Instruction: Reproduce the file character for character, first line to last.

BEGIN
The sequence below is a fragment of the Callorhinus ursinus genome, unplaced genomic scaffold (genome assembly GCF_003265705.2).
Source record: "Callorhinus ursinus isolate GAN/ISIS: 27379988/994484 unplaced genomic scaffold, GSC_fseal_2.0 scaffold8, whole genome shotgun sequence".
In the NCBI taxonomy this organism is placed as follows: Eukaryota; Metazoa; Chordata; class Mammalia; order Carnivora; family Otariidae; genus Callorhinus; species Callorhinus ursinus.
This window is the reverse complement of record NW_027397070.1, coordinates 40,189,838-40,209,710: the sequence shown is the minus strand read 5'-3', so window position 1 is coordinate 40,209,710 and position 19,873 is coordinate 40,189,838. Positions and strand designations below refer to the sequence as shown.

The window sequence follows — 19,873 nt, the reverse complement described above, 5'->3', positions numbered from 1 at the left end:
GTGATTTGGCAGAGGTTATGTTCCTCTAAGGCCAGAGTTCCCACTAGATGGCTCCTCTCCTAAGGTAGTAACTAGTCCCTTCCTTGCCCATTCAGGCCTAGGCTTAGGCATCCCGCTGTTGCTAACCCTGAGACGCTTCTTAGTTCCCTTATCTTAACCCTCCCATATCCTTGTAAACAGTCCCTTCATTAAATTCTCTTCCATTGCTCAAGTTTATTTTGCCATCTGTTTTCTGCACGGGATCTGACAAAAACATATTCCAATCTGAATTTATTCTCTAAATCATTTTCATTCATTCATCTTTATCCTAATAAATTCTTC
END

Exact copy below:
The sequence below is a fragment of the Callorhinus ursinus genome, unplaced genomic scaffold (genome assembly GCF_003265705.2).
Source record: "Callorhinus ursinus isolate GAN/ISIS: 27379988/994484 unplaced genomic scaffold, GSC_fseal_2.0 scaffold8, whole genome shotgun sequence".
In the NCBI taxonomy this organism is placed as follows: Eukaryota; Metazoa; Chordata; class Mammalia; order Carnivora; family Otariidae; genus Callorhinus; species Callorhinus ursinus.
This window is the reverse complement of record NW_027397070.1, coordinates 40,189,838-40,209,710: the sequence shown is the minus strand read 5'-3', so window position 1 is coordinate 40,209,710 and position 19,873 is coordinate 40,189,838. Positions and strand designations below refer to the sequence as shown.

The window sequence follows — 19,873 nt, the reverse complement described above, 5'->3', positions numbered from 1 at the left end:
GTGATTTGGCAGAGGTTATGTTCCTCTAAGGCCAGAGTTCCCACTAGATGGCTCCTCTCCTAAGGTAGTAACTAGTCCCTTCCTTGCCCATTCAGGCCTAGGCTTAGGCATCCCGCTGTTGCTAACCCTGAGACGCTTCTTAGTTCCCTTATCTTAACCCTCCCATATCCTTGTAAACAGTCCCTTCATTAAATTCTCTTCCATTGCTCAAGTTTATTTTGCCATCTGTTTTCTGCACGGGATCTGACAAAAACATATTCCAATCTGAATTTATTCTCTAAATCATTTTCATTCATTCATCTTTATCCTAATAAATTCTTC